Iron Harvest by Guy Haley. An Imperial Guard short story featuring characters from the novel Baneblade. Originally published by The Black Library, July 2013. Approx. 42 pages.
HachiSnax Note: This review will open with some recapping of the events which transpired at the end of Baneblade, so if you haven't read that book yet, just take it from me that this is an excellent short story featuring intense Imperial Guard vs. Dark Eldar action. If you want a Baneblade spoiler-free tanker story from Haley, might I also suggest his excellent Stormlord. For all others, read on to see what Bannick & Co. have been up to. Cheers, Hach.
The events of Baneblade culminated with an all-out battle on the brutal desert world of Kalidar with the mighty ork infestation that saturated it. This battle saw the demise of the venerated Baneblade Mars Triumphant and most of her crew. Our protagonist, Lieutenant Bannick, being groomed for a leadership role, was one of the few survivors of the skirmish. A promising epilogue informs us that he has been promoted to the rank of Honored Lieutenant, in command of his own Baneblade, the newly-christened Cortein's Honour (named for the late Honoured Lt. of Mars Triumphant).
So on paper, things are definitely looking up for Bannick, however, his first dispatch finds him decidedly outside of his comfort zone. First of all is his new crew; he is joined by remaining Mars Triumphant survivors Lt. Epperaliant and Meggen. The rest of his new crew, though, is not comprised solely of fellow Paragonians. Now he is working with Atrxians (a group he bonded with on Kalidar), plus a driver from a prison world and a loader from a feral world. Therefore, one of his highest hurdles on this new tank is bringing this diverse mish-mash into a cohesive team.
Secondly, this mission will not be as part of the Paragonian super-heavy group. Instead, Bannick and crew find themselves attached to an Inquisition mission on the mining world of Agritha. Attacks by the dreaded Dark Eldar have completely decimated the working population of that world, and Sashella (the Inquisitor) has requisitioned infantry components to complement her retinue of stormtroopers and an Astartes Deathwatch team.
Worst of all, Sashella has laid it out in no uncertain terms that the guard is there as bait, pure and simple.
What we have in Iron Harvest is a little bit of bonding time for the new unit followed up by a true night of living hell.So how does the short fare overall? Simply put, it is kind of astounding, and without a doubt one of my new favorite 40K shorts. How did Haley do it?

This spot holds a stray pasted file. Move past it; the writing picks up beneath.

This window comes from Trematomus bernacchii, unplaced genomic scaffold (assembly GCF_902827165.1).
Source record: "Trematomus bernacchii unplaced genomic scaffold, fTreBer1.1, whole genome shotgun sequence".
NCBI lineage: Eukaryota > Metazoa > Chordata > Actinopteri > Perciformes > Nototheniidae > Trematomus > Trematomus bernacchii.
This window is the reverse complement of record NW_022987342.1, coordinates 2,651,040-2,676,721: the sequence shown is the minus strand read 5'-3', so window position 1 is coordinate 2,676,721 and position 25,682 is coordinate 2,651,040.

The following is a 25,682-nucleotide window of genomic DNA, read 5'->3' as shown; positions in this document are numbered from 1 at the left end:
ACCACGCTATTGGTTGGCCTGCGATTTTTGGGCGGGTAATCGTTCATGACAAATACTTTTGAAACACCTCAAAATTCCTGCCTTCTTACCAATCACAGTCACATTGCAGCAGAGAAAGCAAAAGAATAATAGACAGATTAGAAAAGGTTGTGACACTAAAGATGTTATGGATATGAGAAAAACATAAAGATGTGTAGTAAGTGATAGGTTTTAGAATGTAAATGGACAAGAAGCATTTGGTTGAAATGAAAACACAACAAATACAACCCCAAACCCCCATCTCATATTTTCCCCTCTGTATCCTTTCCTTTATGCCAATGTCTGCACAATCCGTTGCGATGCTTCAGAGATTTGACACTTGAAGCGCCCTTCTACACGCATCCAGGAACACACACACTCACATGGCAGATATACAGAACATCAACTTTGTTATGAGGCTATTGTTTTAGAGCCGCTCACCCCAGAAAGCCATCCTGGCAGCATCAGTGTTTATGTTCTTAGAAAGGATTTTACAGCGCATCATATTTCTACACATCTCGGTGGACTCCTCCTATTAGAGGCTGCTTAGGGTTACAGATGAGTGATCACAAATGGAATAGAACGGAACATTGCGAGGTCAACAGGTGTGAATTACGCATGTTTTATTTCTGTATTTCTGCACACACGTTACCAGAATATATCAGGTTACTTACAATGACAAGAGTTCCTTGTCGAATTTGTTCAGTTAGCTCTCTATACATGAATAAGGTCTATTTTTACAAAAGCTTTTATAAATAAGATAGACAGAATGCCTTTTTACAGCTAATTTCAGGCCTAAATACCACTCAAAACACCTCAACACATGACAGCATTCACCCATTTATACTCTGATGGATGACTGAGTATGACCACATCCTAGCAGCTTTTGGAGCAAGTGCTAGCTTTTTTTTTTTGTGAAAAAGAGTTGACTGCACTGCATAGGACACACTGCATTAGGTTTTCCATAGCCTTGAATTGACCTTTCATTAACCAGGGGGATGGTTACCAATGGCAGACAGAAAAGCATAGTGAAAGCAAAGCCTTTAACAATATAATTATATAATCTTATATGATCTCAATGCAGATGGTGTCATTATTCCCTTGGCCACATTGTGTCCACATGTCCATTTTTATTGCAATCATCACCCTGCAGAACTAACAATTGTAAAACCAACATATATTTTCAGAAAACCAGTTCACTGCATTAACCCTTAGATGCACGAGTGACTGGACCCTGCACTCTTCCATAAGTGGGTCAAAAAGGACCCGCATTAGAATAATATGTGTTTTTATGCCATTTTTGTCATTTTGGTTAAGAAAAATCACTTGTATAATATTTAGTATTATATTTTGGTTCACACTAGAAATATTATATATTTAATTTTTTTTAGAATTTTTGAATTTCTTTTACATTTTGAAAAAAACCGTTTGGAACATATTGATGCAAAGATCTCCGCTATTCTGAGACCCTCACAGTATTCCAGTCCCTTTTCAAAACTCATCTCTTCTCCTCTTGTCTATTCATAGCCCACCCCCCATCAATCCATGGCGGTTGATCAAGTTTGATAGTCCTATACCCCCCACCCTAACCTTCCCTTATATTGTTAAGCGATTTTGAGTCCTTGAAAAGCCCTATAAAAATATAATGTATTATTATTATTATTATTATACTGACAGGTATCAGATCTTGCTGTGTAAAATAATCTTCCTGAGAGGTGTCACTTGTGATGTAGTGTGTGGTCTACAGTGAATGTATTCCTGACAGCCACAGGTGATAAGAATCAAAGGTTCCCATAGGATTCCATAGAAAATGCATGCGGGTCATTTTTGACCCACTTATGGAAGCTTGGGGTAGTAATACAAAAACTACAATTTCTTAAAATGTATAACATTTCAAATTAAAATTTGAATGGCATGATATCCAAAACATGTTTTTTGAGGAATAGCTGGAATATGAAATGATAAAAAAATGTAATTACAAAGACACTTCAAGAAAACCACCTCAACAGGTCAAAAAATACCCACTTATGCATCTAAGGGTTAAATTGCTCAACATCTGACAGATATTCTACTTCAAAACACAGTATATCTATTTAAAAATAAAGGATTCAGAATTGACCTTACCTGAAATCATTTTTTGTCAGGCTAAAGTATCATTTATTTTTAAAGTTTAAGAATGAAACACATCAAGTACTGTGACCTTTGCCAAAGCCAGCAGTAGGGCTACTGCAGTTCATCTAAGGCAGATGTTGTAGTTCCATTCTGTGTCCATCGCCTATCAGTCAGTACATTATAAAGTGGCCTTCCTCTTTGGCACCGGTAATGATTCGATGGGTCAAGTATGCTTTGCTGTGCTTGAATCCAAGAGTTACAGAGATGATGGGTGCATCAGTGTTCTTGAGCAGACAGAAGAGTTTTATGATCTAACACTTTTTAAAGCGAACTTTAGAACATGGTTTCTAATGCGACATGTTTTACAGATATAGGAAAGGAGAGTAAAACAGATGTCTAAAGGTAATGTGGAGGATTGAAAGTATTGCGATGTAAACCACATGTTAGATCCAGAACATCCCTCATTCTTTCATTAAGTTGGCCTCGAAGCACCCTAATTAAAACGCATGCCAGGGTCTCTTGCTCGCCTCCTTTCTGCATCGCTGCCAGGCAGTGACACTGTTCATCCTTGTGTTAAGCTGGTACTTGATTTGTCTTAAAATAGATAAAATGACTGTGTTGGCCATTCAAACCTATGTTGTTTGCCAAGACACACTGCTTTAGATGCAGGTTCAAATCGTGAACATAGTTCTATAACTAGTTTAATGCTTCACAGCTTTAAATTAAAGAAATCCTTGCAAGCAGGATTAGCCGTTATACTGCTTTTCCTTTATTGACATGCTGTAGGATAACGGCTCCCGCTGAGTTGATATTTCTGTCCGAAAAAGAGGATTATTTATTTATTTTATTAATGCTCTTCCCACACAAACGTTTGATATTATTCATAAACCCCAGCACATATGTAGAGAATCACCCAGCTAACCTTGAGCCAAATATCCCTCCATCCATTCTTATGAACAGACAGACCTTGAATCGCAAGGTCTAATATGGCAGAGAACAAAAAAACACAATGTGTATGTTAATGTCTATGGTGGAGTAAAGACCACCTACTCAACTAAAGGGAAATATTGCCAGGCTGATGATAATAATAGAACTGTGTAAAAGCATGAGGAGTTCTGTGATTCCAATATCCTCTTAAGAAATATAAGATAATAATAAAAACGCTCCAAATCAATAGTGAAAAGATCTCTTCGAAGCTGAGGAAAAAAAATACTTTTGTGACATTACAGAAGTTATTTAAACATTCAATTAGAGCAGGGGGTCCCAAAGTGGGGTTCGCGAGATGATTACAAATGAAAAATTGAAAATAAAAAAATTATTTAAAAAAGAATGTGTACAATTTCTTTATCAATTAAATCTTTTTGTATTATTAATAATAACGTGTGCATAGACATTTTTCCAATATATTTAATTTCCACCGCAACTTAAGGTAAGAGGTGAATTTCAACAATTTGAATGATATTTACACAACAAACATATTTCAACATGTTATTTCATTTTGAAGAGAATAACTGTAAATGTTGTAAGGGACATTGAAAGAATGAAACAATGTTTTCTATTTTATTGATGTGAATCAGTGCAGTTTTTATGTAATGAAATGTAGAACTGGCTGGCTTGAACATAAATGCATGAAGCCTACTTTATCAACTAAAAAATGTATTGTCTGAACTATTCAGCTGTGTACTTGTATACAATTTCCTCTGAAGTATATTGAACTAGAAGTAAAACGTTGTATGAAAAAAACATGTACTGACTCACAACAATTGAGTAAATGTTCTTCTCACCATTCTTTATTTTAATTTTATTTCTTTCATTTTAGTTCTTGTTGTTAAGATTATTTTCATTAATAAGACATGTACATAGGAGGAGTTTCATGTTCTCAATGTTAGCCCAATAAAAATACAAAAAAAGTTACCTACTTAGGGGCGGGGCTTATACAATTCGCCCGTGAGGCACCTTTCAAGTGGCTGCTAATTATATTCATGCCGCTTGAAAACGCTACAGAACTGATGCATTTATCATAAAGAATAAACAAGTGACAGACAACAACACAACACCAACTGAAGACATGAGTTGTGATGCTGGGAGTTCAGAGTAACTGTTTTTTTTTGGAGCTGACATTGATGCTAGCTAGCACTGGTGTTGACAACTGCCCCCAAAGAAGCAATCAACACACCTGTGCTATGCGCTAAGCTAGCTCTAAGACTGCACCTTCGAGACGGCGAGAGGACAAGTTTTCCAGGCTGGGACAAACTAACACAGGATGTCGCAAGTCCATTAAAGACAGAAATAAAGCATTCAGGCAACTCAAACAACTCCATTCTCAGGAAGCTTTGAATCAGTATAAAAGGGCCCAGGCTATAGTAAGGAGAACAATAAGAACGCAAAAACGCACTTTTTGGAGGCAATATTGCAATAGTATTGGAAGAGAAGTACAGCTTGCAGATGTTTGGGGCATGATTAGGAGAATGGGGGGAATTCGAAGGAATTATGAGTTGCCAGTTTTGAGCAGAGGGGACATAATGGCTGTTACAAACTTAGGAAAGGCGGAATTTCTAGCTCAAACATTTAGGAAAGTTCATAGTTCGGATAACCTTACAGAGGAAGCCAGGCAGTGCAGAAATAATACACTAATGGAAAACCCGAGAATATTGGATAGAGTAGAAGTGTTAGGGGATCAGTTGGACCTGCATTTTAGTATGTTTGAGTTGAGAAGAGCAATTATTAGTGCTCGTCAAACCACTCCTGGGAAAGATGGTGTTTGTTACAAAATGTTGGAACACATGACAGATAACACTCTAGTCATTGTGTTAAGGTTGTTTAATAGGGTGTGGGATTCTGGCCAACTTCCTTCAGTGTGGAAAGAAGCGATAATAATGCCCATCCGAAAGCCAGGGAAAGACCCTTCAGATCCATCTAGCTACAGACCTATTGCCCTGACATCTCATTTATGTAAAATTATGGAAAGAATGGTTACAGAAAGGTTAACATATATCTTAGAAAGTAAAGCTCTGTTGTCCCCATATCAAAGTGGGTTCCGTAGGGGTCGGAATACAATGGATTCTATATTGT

I've already reviewed a few of Haley's works before, so forgive me if I repeat a few things. First of all, he always employs a rich, intelligent vocabulary. Second, there is his world-building expertise. While many authors would be satisfied to term the designated battlefield by a few simple terms (basic climate/importance to Imperium), Haley goes the extra yard in adding legitimacy to those choices. We end up with a real feel for Agritha and its rotational crews of slaughtered miners. Third, there is the overall optimization of an economic word count. We get a real feel for this new crew; in fact, I felt more acquainted with them in 40 pages than I did with the Mars Triumphant crew of Baneblade.
Finally, the real treat in Iron Harvest is Haley's depiction of the Dark Eldar. His descriptions of their arcane technologies make them palpable, and you can sense the sinister malice of these cruel sadists. Scenes of Dark Eldar handiwork are presenting in vivid, horrifying detail, making it literally painful to read at times. Haley also makes sure to include a cornucopia of Dark Eldar units, and gives proper attention to their raiding patterns.
Other than that, I will say it is good to see Bannick's continued growth as well. I never had any problem with his character in Baneblade; I had just thought that some of his personal particulars weren't completely established. But now, with all that backstory behind him, he makes for a good lead. Again, I really like the angle of Paragonians that makes them revere the Omnissiah as well as the God-Emperor and the Omnissiah. There is a scene where it shows how Bannick is awestruck by Titans, and yet unnerved by the Adeptus Astartes. It's little touches like that the distinguish these characters. It seems like with this crew that Haley is building a team to revisit in future works. I really hope that that is the case.
Here's what it is:
Bannick and the Baneblade Crew return for 40 pages of hard-fought Imperial Guard vs. Dark Eldar action. It seems somewhat incongruous, super-heavy tank vs. lithe eldritch sadists, but Haley has crafted a real winner here.
It's a silhouette of a Baneblade with an orange flare-type backdrop effect. What can I say?
Cover Final Score: